Most of music has a much more mellow and laid back folk-rock sound. Occasionally jazz and psychedelia can be heard Back To Colorado. Mostly, though, there’s a late-sixties influence throughout Back To Colorado. This harks back to the hippy era, when peace, love, understanding and revolution were the order of the day. That is still the case on Back To Colorado, as Zephyr rekindle the spirit of the sixties. Especially on Miss Libertine and See My People Come Together where Tommy Bolin unleashes one of his finest solos. Despite his guitar not featuring as prominently on Back To Colorado, he still plays a starring role throughout Back To Colorado.
So does vocalist Candy Givens, despite some of her vocals attracting criticism back in 1971. Forty-six years later, and some of the criticism seems somewhat unjust. On Back To Colorado, Candy Givens showcases her talent and versatility. Sometimes, she draws inspiration from, and seems determined to channel the spirit of Janis Joplin. Other times, she eschews power and different side of Candy Givens can be heard. Proof of that is Candy’s vocals on Keep Me, I’ll Be Right Here and At This Very Moment. They range from tender, sultry, powerful, soulful, impassioned and earnest. Cindy Givens had the ability to breath left, meaning and emotion into lyrics. This she did a number of times on Back To Colorado, which was released later in 1971.
When Back To Colorado was released in 1971, the reviews were mixed. There was no consensus amongst critics. Some liked Zephyr’s new sound, while others preferred the their eponymous debut album. It was a similar case with record buyers, with some embracing their new sound and others preferring their debut album. As a result, Back To Colorado failed to chart, which was a huge disappointment for Zephyr.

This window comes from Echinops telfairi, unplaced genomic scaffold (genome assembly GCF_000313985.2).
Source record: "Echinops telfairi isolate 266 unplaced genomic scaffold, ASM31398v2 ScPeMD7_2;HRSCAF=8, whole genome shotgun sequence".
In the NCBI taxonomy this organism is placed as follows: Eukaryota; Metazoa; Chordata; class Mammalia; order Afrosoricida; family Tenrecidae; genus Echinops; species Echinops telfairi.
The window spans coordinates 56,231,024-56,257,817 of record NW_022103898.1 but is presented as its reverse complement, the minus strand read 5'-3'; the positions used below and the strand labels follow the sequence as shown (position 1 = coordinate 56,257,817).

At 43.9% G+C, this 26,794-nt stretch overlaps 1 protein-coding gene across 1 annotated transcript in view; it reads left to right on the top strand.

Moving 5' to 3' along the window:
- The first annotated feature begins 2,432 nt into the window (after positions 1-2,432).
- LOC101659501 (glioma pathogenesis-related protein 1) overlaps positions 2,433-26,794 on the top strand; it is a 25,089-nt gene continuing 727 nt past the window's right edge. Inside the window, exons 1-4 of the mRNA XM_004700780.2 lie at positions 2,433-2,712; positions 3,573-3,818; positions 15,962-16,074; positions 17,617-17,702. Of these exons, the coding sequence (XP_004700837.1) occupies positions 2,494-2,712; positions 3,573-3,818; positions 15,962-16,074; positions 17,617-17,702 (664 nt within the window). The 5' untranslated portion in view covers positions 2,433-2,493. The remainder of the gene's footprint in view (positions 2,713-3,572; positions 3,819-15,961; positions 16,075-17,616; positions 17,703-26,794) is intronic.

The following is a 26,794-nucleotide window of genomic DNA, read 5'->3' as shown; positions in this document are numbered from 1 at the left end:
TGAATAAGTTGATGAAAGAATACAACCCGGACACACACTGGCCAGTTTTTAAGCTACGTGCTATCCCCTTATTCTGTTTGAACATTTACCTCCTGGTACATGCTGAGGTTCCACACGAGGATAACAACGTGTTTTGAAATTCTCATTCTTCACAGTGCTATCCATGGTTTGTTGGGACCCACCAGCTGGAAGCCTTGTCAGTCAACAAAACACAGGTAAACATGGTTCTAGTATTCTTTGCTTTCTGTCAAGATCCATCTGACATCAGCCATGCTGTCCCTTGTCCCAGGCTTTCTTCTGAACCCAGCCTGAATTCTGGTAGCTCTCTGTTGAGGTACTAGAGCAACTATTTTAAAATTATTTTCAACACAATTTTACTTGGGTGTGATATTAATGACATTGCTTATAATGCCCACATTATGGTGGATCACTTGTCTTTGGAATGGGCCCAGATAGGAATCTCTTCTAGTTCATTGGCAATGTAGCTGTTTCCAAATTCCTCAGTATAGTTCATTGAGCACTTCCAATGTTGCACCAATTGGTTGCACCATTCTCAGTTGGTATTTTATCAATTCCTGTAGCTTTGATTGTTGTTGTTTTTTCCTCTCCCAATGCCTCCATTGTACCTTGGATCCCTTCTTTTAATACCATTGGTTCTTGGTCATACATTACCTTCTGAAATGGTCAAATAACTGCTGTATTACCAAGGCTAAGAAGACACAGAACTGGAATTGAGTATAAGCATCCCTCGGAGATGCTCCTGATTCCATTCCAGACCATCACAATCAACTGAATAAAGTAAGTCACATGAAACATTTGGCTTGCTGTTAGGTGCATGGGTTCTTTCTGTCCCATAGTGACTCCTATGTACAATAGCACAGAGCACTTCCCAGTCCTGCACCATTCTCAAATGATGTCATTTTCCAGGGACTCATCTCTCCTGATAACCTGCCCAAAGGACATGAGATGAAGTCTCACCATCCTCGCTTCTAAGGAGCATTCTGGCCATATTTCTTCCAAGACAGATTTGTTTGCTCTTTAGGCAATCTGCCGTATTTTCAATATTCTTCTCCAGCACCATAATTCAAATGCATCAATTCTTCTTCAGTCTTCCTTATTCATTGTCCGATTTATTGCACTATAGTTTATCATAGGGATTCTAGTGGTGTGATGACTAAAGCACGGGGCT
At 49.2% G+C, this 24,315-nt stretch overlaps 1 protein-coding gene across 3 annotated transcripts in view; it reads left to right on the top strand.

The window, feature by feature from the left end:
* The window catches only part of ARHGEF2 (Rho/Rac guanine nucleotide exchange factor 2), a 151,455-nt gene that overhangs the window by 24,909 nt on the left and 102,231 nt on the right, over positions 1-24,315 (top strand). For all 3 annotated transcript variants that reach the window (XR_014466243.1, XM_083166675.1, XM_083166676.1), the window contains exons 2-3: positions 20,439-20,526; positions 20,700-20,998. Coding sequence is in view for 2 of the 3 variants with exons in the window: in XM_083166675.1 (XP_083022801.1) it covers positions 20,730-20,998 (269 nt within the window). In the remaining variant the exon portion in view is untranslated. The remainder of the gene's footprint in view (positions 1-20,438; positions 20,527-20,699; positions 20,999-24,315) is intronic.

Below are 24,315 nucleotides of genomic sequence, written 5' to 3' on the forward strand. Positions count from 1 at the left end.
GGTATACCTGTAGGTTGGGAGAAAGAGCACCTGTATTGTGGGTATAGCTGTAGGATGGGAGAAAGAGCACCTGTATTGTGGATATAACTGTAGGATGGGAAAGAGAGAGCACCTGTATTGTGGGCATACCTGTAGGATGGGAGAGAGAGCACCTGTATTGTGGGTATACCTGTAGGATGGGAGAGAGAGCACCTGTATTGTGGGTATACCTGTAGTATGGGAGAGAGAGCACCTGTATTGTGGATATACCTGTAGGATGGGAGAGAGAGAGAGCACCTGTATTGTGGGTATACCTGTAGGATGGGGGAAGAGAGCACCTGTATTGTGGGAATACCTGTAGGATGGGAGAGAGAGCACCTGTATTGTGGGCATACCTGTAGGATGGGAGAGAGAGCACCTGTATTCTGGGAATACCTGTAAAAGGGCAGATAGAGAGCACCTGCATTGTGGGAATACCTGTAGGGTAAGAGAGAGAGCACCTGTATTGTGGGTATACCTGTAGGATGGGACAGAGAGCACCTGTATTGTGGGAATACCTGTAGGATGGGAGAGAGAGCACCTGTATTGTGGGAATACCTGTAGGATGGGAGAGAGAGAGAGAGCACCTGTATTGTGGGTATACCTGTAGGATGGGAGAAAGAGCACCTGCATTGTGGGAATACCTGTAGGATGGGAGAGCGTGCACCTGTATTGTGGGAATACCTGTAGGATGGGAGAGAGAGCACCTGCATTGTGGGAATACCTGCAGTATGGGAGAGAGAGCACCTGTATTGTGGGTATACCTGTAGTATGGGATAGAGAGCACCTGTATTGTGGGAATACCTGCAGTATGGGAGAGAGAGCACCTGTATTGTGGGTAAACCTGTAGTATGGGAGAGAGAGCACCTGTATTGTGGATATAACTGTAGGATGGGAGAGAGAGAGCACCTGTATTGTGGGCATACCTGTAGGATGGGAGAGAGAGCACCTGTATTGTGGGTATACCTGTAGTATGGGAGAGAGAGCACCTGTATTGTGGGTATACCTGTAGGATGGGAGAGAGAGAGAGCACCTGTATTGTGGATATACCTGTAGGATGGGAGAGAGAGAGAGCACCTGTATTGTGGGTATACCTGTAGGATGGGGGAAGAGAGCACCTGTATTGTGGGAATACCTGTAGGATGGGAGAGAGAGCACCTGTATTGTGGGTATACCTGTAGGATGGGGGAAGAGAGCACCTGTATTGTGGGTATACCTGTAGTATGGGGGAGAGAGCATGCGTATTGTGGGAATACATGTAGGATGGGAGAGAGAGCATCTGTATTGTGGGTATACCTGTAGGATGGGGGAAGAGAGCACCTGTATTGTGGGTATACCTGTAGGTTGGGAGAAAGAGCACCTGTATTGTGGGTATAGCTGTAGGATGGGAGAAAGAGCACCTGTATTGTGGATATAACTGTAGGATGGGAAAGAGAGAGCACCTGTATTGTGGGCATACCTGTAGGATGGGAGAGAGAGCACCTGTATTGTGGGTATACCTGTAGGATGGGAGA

One member of Zephyr decided to call time on his career with Zephyr. Twenty year old Tommy Bolin left Zephyr, leaving the band without a guitarist. David Givens found his replacement in Jock Bartley, who was a member The Children, who often supported Zephyr. He would make his debut Sunset Rise.
When work began on Zephyr’s third album, Sunset Ride, there had further changes to the band’s lineup. Drummer Bobby Berge left after just one album, and was replaced by P.M. Wooten. John Alfonse was brought onboard to play congas. However, the biggest loss was multi-instrumentalist John Faris. He played keyboards, flute and saxophone and had played a part in the songwriting process. Replacing John Faris, was Dan Smyth who played organ and piano. It was a very different lineup of Zephyr that began work on Sunset Ride.
Only Candy and David Givens remained from the original five members of Zephyr. The changes in the lineup left a void when it came to writing Sunset Ride. Especially the departure of Tommy Bolin, who was one of Zephyr’s principal songwriters. For Sunset Ride, Candy and David Givens wrote the most of the album. They wrote I’m Not Surprised and Someone To Chew Together. David Givens penned No Time Lonesome, Moving Too Fast and wrote Sold My Heart with Jock Bartley. Cindy Givens contributed Sierra Cowgirl and Sunset Ride and joined with A. Armstrong and Jock Bartley to write Winter Always Finds Me. New recruit Dan Smyth made his songwriting debut when he wrote Chasing Clouds. The other track on Sunset Ride was a cover of Billy Edd Wheeler’s High Flying Bird. These ten tracks would become Sunset Ride.